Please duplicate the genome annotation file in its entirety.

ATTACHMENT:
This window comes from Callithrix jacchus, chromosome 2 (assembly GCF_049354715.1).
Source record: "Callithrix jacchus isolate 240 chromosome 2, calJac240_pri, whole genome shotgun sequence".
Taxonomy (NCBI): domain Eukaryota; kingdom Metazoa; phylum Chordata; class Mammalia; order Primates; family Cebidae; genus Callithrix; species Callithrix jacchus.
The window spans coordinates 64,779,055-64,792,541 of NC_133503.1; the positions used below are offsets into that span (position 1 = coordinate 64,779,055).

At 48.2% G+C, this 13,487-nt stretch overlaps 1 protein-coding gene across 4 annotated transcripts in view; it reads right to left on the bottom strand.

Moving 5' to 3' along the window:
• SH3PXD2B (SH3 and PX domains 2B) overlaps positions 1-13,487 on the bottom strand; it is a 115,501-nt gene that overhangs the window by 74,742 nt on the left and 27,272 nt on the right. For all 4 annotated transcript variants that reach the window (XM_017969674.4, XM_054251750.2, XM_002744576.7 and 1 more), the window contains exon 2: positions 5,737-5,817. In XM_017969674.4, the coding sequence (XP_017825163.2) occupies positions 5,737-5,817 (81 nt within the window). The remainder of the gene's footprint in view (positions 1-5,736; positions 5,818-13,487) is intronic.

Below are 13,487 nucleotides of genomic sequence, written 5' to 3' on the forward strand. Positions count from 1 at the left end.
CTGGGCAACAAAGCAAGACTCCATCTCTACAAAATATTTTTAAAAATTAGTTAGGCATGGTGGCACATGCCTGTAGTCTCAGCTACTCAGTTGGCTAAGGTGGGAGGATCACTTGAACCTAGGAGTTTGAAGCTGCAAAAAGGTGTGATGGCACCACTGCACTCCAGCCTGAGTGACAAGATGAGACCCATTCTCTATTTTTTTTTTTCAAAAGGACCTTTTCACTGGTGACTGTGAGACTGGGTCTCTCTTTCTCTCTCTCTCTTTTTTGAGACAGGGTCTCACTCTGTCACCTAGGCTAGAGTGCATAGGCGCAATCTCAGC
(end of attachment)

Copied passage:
This window comes from Callithrix jacchus, chromosome 2 (assembly GCF_049354715.1).
Source record: "Callithrix jacchus isolate 240 chromosome 2, calJac240_pri, whole genome shotgun sequence".
Taxonomy (NCBI): domain Eukaryota; kingdom Metazoa; phylum Chordata; class Mammalia; order Primates; family Cebidae; genus Callithrix; species Callithrix jacchus.
The window spans coordinates 64,779,055-64,792,541 of NC_133503.1; the positions used below are offsets into that span (position 1 = coordinate 64,779,055).

At 48.2% G+C, this 13,487-nt stretch overlaps 1 protein-coding gene across 4 annotated transcripts in view; it reads right to left on the bottom strand.

Moving 5' to 3' along the window:
• SH3PXD2B (SH3 and PX domains 2B) overlaps positions 1-13,487 on the bottom strand; it is a 115,501-nt gene that overhangs the window by 74,742 nt on the left and 27,272 nt on the right. For all 4 annotated transcript variants that reach the window (XM_017969674.4, XM_054251750.2, XM_002744576.7 and 1 more), the window contains exon 2: positions 5,737-5,817. In XM_017969674.4, the coding sequence (XP_017825163.2) occupies positions 5,737-5,817 (81 nt within the window). The remainder of the gene's footprint in view (positions 1-5,736; positions 5,818-13,487) is intronic.

Below are 13,487 nucleotides of genomic sequence, written 5' to 3' on the forward strand. Positions count from 1 at the left end.
CTGGGCAACAAAGCAAGACTCCATCTCTACAAAATATTTTTAAAAATTAGTTAGGCATGGTGGCACATGCCTGTAGTCTCAGCTACTCAGTTGGCTAAGGTGGGAGGATCACTTGAACCTAGGAGTTTGAAGCTGCAAAAAGGTGTGATGGCACCACTGCACTCCAGCCTGAGTGACAAGATGAGACCCATTCTCTATTTTTTTTTTTCAAAAGGACCTTTTCACTGGTGACTGTGAGACTGGGTCTCTCTTTCTCTCTCTCTCTTTTTTGAGACAGGGTCTCACTCTGTCACCTAGGCTAGAGTGCATAGGCGCAATCTCAGC